Original article

Scand J Work Environ Health 2016;42(1):61-70    pdf full text

doi:10.5271/sjweh.3530

Neurosensory and vascular function after 14 months of military training comprising cold winter conditions

by Carlsson D, Pettersson H, Burström L, Nilsson T, ­Wahlström J

Objective This study aimed to examine the effects of 14 months of military training comprising cold winter conditions on neurosensory and vascular function in the hands and feet.

Methods Military conscripts (N=54) were assessed with quantitative sensory testing comprising touch, temperature, and vibration perception thresholds and finger systolic blood pressure (FSBP) after local cooling and a questionnaire on neurosensory and vascular symptoms at both baseline and follow-up. Ambient air temperature was recorded with body worn temperature loggers.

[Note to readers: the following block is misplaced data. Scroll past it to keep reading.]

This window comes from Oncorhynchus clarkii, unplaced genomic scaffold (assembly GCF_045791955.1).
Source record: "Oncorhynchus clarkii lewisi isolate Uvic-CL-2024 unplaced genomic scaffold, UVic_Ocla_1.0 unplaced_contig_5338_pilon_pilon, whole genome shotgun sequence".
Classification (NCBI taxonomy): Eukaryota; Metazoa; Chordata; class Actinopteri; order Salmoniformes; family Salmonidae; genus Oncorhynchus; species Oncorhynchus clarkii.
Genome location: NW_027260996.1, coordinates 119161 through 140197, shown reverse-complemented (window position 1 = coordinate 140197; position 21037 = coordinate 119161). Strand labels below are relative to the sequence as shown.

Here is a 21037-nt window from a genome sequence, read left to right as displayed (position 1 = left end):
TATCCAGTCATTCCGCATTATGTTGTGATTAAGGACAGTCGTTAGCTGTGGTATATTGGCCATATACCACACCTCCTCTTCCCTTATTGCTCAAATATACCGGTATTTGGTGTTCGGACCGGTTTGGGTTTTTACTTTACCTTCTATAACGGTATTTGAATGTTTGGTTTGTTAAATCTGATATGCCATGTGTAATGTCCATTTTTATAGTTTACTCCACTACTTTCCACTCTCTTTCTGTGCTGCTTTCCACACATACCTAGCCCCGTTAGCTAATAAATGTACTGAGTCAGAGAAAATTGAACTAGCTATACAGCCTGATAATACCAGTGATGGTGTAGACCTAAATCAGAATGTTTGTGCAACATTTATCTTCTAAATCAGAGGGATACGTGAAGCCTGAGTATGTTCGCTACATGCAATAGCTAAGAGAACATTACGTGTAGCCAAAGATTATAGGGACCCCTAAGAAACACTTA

Results The subjects showed reduced sensitivity to perception of touch, warmth, cold and vibrations in both the hands and feet except from vibrotactile perception in digit two of the right hand (right dig 2). Cold sensations, white fingers, and pain/discomfort when exposed to cold as well as pain increased in both prevalence and severity. There were no statistically significant changes in FSBP after local cooling.

Conclusion Fourteen months of winter military training comprising cold winter conditions reduced sensation from touch, warmth, cold, and vibrotactile stimulus in both hands and feet and increased the severity and prevalence of symptoms and pain. The vascular function in the hands, measured by FSBP after local cooling, was not affected.

This article refers to the following text of the Journal: 2009;35(5):384-393